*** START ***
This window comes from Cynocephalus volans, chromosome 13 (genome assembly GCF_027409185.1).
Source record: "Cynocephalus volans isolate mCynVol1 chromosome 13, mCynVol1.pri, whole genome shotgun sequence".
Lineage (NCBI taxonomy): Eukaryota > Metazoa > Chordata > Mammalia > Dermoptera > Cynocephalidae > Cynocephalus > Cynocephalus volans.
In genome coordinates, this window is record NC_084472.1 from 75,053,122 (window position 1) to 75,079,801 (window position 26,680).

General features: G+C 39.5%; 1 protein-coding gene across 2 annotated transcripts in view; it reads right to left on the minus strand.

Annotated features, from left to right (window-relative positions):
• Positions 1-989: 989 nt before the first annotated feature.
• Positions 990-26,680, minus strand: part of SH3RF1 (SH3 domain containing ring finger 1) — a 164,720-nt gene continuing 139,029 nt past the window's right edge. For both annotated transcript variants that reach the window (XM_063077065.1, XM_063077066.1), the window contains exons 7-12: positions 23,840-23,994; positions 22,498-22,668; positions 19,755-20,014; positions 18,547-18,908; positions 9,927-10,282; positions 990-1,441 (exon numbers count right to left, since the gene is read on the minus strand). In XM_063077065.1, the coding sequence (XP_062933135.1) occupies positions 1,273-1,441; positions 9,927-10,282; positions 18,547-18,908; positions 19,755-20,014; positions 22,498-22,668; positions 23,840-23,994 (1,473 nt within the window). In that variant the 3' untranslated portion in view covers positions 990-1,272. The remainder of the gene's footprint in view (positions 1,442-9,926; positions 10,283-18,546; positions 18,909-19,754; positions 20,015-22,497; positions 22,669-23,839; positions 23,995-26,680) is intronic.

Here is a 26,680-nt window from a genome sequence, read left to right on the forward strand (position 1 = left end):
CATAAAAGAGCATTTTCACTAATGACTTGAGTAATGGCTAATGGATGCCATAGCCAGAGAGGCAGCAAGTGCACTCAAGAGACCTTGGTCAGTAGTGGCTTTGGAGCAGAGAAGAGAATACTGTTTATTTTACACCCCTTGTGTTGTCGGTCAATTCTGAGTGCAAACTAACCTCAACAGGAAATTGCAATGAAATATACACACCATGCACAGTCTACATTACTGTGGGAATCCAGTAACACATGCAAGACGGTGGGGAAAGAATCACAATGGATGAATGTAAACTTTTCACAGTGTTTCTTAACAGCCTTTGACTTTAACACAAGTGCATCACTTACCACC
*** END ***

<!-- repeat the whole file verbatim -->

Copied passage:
This window comes from Cynocephalus volans, chromosome 13 (genome assembly GCF_027409185.1).
Source record: "Cynocephalus volans isolate mCynVol1 chromosome 13, mCynVol1.pri, whole genome shotgun sequence".
Lineage (NCBI taxonomy): Eukaryota > Metazoa > Chordata > Mammalia > Dermoptera > Cynocephalidae > Cynocephalus > Cynocephalus volans.
In genome coordinates, this window is record NC_084472.1 from 75,053,122 (window position 1) to 75,079,801 (window position 26,680).

General features: G+C 39.5%; 1 protein-coding gene across 2 annotated transcripts in view; it reads right to left on the minus strand.

Annotated features, from left to right (window-relative positions):
• Positions 1-989: 989 nt before the first annotated feature.
• Positions 990-26,680, minus strand: part of SH3RF1 (SH3 domain containing ring finger 1) — a 164,720-nt gene continuing 139,029 nt past the window's right edge. For both annotated transcript variants that reach the window (XM_063077065.1, XM_063077066.1), the window contains exons 7-12: positions 23,840-23,994; positions 22,498-22,668; positions 19,755-20,014; positions 18,547-18,908; positions 9,927-10,282; positions 990-1,441 (exon numbers count right to left, since the gene is read on the minus strand). In XM_063077065.1, the coding sequence (XP_062933135.1) occupies positions 1,273-1,441; positions 9,927-10,282; positions 18,547-18,908; positions 19,755-20,014; positions 22,498-22,668; positions 23,840-23,994 (1,473 nt within the window). In that variant the 3' untranslated portion in view covers positions 990-1,272. The remainder of the gene's footprint in view (positions 1,442-9,926; positions 10,283-18,546; positions 18,909-19,754; positions 20,015-22,497; positions 22,669-23,839; positions 23,995-26,680) is intronic.

Here is a 26,680-nt window from a genome sequence, read left to right on the forward strand (position 1 = left end):
CATAAAAGAGCATTTTCACTAATGACTTGAGTAATGGCTAATGGATGCCATAGCCAGAGAGGCAGCAAGTGCACTCAAGAGACCTTGGTCAGTAGTGGCTTTGGAGCAGAGAAGAGAATACTGTTTATTTTACACCCCTTGTGTTGTCGGTCAATTCTGAGTGCAAACTAACCTCAACAGGAAATTGCAATGAAATATACACACCATGCACAGTCTACATTACTGTGGGAATCCAGTAACACATGCAAGACGGTGGGGAAAGAATCACAATGGATGAATGTAAACTTTTCACAGTGTTTCTTAACAGCCTTTGACTTTAACACAAGTGCATCACTTACCACC